According to the National Association of Realtors, existing home sales declined 2.6 percent last month to a seasonally adjusted annual rate of 4.86 million units. That's their slowest sales pace since the first quarter of 1998.
The news pushed the Dow Jones Industrials down more than 250 points on Thursday. The Dow had rallied earlier in the week due, in part, to continued declines in crude oil prices. And as Hurricane Dolly spared key infrastructure in the Gulf of Mexico, oil fell again. In the past few weeks, prices have declined more than $20 from their record high of more than 147.00 per barrel. And that pushed the national average retail price of unleaded gasoline down to just over 4.00 per gallon from last week's record high.
Proponents of renewable fuels like ethanol claim their products also help lower gasoline prices. But some critics blame the home-grown fuel for higher corn prices and are calling on the government to reduce the renewable fuel production mandate. This week, the federal government said it needed more time to act on ethanol.
In an effort to lower corn prices, Texas Governor Rick Perry has called on EPA to cut the renewable fuel production mandate to 4.5 billion gallons annually. The move was applauded by the Texas Cattle Feeders Association which claims ethanol production is contributing to higher beef prices.
EPA Administrator Stephen Johnson said the agency needs more time to consider more than 15,000 public comments, and consult other departments on the issue.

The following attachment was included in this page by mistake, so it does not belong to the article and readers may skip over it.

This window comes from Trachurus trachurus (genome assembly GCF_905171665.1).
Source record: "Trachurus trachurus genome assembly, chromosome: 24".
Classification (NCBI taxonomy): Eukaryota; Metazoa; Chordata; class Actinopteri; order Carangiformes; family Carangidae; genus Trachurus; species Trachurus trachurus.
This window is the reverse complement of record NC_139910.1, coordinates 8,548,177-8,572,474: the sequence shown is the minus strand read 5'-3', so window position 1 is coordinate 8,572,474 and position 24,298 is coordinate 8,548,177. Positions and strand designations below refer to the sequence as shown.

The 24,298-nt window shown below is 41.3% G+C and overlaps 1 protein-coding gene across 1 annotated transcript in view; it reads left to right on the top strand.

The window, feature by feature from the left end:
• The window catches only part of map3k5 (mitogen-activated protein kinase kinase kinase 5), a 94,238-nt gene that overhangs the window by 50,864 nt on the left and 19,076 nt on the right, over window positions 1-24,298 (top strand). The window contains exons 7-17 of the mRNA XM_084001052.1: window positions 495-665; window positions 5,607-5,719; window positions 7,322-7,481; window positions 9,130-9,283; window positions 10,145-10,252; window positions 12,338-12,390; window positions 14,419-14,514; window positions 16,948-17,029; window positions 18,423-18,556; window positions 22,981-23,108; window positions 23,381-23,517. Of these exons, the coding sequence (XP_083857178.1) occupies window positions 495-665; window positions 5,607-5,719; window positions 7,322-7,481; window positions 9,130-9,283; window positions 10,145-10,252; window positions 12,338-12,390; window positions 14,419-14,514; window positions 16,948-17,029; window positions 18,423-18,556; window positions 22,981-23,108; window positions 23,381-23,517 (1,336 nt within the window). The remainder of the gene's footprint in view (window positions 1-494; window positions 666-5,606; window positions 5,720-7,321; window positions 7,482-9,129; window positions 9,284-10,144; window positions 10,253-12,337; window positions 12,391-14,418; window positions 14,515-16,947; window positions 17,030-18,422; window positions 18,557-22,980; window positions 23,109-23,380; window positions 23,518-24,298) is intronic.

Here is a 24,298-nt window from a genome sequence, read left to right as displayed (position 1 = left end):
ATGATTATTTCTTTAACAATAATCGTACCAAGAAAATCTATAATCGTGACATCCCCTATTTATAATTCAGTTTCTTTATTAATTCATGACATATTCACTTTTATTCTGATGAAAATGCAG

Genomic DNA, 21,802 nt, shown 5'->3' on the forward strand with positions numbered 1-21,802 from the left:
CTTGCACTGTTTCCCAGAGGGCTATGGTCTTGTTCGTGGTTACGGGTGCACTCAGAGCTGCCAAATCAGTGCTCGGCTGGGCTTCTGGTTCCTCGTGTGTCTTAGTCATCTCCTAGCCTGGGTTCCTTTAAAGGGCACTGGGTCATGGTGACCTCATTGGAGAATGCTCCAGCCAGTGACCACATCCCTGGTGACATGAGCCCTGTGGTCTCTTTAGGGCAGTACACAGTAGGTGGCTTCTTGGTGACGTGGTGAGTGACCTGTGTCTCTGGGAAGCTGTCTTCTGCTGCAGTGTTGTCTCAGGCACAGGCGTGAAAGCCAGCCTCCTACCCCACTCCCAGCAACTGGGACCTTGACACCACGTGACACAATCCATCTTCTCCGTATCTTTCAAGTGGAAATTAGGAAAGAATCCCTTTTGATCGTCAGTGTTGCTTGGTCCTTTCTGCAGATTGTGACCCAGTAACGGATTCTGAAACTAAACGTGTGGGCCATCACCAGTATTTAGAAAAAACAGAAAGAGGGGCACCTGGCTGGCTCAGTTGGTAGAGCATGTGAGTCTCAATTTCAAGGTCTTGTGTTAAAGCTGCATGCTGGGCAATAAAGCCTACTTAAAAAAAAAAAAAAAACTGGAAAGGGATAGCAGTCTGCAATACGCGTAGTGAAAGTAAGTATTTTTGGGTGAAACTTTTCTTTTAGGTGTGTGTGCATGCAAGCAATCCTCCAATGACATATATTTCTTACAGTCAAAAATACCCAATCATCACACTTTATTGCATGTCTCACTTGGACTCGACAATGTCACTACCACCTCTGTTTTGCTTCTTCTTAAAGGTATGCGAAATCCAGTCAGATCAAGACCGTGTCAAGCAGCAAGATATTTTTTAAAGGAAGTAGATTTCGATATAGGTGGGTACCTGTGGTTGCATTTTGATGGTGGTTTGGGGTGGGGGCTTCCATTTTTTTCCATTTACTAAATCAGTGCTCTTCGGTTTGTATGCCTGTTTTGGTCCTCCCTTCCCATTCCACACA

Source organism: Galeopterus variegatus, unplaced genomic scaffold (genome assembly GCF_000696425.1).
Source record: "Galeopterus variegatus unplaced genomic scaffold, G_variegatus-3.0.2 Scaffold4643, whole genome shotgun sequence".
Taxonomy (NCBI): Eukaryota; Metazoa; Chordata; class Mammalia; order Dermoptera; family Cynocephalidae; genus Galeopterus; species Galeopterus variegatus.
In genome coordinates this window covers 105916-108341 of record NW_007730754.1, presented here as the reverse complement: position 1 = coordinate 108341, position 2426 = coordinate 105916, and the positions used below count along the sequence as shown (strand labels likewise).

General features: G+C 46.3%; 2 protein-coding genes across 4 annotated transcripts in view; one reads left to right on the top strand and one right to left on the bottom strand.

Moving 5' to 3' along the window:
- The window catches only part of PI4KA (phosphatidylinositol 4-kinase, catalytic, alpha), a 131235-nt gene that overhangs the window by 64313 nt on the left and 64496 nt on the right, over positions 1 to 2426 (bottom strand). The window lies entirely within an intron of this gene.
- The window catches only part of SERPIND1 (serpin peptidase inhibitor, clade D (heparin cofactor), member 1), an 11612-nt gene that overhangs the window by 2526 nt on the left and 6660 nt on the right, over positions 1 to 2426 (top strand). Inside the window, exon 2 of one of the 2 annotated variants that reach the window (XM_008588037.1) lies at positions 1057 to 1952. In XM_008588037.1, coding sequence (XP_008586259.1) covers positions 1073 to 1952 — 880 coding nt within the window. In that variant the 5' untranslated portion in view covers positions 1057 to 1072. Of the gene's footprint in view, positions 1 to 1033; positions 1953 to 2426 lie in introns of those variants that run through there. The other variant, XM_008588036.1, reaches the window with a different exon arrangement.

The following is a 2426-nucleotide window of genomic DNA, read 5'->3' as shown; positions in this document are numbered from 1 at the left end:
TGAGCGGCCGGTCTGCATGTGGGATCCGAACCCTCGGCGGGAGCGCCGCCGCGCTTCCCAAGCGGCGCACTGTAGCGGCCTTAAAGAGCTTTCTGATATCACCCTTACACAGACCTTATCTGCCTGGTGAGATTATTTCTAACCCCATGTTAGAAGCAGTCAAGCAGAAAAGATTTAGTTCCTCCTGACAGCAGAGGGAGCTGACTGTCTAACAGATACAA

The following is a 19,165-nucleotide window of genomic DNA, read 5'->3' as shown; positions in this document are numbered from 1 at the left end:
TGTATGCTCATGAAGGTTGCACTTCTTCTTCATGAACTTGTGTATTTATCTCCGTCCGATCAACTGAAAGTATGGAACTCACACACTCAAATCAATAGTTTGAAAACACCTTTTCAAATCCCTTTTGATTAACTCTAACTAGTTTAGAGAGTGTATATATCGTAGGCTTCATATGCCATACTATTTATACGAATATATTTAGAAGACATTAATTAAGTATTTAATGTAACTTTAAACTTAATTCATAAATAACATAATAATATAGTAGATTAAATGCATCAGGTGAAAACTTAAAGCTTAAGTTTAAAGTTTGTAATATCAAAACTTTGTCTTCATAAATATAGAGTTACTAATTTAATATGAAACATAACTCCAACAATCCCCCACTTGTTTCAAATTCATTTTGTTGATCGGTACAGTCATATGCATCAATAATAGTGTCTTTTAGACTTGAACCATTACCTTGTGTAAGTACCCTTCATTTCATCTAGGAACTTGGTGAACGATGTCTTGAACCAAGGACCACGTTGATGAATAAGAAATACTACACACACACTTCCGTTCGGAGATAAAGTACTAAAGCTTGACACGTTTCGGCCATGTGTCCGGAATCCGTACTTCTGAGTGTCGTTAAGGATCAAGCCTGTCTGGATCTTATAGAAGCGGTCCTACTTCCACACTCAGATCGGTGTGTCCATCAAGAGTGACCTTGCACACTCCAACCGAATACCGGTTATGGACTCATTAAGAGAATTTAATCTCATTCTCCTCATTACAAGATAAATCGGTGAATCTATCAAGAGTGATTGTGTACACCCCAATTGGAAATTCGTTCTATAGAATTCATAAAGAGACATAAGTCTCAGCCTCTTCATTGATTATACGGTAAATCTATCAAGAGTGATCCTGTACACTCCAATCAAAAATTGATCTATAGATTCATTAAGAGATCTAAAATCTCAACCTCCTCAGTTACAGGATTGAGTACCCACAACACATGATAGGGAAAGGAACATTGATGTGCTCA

Perry is not alone in blaming ethanol for rising food prices, but many economists claim soaring oil prices are the real culprit. Since crude oil and agricultural commodities are priced in U.S. currency, some say foreign demand is increased due to a weak dollar which makes U.S. goods cheaper overseas.
Food prices aside, power brokers in Washington are proposing a litany of reforms aimed at lessening America's dependence on foreign oil.
While the Bush administration and many congressional Republicans are calling for increased domestic oil drilling, Senate Majority Leader Harry Reid is focusing on solar and geothermal energy production. The Nevada democrat also is leading the opposition to new coal-burning power plants.
Reid, a coal miner's son, briefly had the most watched video on YouTube a few weeks ago when the Drudge Report linked to a TV clip of him bashing coal-fired power plants. He says in order for renewable energy to grow, new coal plants must not be developed.
Nine percent of energy in Nevada currently comes from renewable sources. Under state law, that number must increase to 20 percent by 2015.